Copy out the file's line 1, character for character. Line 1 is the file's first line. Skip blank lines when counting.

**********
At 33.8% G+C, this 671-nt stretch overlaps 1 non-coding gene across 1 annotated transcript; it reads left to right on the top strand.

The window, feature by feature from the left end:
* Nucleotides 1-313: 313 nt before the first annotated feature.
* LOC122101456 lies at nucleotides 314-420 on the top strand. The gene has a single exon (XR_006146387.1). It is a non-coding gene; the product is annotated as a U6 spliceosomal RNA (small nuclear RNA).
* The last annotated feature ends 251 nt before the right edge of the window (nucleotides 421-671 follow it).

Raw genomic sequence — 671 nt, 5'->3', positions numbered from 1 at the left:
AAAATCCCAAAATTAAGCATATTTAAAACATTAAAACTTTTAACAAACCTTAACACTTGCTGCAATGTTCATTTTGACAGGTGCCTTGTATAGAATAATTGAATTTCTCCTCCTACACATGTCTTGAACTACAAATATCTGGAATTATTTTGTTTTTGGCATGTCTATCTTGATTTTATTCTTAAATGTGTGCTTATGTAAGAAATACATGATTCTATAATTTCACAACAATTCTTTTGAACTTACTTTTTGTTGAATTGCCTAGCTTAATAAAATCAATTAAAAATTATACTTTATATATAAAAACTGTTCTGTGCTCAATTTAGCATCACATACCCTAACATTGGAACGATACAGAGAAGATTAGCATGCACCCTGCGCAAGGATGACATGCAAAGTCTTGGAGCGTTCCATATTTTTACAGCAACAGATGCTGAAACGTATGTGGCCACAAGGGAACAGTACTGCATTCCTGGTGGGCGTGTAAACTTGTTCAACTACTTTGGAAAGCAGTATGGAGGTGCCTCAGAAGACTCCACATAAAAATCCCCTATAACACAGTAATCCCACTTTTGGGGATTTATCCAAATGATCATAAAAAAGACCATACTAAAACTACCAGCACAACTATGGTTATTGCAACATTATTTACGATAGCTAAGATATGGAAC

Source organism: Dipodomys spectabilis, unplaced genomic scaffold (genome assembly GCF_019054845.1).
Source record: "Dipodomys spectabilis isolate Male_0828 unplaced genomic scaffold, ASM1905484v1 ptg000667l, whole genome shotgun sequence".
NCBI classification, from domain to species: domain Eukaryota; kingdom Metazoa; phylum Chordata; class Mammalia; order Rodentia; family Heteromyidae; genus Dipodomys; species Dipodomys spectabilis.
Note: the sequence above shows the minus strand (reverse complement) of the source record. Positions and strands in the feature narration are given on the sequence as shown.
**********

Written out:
At 33.8% G+C, this 671-nt stretch overlaps 1 non-coding gene across 1 annotated transcript; it reads left to right on the top strand.